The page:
A shadowy industry populated with billion dollar high tech firms no one in the care system had ever heard of – with names like Emdeon (now Change Healthcare), Equian (now part of Optum) , MultiPlan and Cotiviti – emerged to service health plans with automated systems to review hospital and physician claims prior to payment.   Many of these firms were founded after the passage of the Health Insurance Portability and Accountability Act of 1996 (HIPAA) whose “administrative simplification” provisions catalyzed a push toward electronic data interchange of medical claims (EDI).  These firms ramped up rapidly as ubiquitous broadband replaced expensive dedicated T-1 lines. They marketed their expanded role as part of the war against medical “fraud and abuse”.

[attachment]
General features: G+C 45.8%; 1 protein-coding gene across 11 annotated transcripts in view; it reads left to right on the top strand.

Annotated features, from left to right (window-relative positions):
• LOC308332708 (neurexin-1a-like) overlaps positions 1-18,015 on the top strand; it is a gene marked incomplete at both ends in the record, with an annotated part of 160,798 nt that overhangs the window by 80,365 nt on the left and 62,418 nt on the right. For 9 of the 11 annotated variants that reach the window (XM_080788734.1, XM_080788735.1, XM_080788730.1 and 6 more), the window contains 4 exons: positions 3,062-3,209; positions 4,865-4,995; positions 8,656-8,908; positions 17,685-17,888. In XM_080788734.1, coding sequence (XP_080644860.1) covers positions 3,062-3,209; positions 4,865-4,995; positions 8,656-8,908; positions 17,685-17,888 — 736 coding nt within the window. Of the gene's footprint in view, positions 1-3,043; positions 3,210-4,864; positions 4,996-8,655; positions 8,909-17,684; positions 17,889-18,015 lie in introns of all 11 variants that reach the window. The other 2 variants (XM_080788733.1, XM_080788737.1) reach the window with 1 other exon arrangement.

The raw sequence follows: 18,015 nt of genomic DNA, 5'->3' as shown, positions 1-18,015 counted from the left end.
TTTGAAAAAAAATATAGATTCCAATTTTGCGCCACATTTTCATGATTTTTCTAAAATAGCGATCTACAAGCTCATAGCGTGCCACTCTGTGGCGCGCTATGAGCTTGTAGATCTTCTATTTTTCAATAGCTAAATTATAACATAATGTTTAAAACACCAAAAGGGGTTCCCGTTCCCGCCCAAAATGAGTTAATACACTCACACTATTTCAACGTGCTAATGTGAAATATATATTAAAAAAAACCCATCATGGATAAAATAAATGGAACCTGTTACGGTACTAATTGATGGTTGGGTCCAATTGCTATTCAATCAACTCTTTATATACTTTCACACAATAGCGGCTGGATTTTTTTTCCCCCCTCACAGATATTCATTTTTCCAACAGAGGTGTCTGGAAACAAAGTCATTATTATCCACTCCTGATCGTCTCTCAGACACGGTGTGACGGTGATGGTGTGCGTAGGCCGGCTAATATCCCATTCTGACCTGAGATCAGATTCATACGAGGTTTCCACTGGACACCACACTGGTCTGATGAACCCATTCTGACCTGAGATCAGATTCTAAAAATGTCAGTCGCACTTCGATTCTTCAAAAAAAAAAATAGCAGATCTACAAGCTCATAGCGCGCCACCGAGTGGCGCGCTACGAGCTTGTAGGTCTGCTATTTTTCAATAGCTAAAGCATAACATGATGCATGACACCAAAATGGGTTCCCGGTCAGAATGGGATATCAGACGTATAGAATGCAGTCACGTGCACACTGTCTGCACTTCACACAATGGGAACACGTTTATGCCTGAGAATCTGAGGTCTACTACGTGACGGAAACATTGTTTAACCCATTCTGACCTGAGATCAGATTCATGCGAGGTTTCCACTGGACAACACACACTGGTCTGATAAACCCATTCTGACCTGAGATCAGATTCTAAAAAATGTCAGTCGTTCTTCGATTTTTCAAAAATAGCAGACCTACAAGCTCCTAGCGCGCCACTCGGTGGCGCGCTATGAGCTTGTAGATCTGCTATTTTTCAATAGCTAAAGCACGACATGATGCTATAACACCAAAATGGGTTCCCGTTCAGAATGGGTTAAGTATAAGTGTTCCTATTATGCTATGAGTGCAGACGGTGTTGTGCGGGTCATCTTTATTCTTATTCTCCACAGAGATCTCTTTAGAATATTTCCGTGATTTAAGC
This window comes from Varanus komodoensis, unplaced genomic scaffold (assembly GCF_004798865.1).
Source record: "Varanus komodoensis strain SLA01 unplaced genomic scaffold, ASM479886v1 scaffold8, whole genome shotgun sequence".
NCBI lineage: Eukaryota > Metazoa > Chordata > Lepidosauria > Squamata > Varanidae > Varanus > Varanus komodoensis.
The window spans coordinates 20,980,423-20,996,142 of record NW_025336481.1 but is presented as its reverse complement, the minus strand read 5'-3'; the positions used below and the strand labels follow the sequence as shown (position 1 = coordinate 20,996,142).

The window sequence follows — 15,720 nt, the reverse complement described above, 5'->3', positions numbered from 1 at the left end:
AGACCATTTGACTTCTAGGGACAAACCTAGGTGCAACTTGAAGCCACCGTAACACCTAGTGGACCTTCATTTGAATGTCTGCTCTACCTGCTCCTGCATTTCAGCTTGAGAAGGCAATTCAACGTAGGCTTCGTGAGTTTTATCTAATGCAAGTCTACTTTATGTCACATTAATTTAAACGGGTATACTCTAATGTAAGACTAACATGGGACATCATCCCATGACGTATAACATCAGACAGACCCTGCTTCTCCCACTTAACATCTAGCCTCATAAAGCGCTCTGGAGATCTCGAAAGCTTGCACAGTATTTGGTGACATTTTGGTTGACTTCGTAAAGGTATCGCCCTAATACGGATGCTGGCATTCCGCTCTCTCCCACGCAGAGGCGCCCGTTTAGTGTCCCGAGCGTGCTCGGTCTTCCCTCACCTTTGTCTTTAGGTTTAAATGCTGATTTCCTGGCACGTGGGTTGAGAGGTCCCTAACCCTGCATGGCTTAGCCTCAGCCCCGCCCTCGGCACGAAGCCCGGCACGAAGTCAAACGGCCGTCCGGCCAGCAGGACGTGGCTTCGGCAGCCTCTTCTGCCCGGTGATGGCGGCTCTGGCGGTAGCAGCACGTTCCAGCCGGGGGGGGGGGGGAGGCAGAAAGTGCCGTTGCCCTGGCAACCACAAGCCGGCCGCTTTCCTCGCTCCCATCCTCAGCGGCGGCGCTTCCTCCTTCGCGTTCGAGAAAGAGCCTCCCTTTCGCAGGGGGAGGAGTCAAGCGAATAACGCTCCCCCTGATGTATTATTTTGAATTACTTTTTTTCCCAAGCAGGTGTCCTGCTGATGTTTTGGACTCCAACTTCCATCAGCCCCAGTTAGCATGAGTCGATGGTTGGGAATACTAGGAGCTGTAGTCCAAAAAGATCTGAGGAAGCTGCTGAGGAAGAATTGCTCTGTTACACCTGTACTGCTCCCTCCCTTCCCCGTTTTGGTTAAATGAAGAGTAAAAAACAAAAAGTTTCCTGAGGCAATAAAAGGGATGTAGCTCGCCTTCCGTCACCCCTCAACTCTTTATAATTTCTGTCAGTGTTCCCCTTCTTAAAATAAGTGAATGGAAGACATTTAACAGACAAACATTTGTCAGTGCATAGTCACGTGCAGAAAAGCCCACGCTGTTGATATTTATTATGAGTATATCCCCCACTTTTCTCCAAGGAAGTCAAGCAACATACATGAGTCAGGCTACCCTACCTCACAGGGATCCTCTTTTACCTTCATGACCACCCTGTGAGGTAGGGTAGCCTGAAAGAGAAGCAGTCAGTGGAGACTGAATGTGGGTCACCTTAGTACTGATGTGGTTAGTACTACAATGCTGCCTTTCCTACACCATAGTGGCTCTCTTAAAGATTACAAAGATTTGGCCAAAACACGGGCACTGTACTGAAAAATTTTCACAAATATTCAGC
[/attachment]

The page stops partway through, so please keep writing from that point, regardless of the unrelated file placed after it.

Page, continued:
A key factor in the wave of denials was the increased centrality of hospital emergency admissions as the main gateway to complex and expensive inpatient care.  With primary care physicians withdrawing from hospital practice, decisions to admit patients to hospitals were increasingly made by employed physicians or physician contractors to the hospital.     Upwards of 70% of patients in many health systems are admitted through the emergency room and care is rendered to those patients on an urgent basis.    “Prior authorization”, a forty year old HMO expense control tool for managing “elective care”, has given way to “prospective pre-payment review” applied after hospitals have admitted and cared for patients and submitted insurance claims.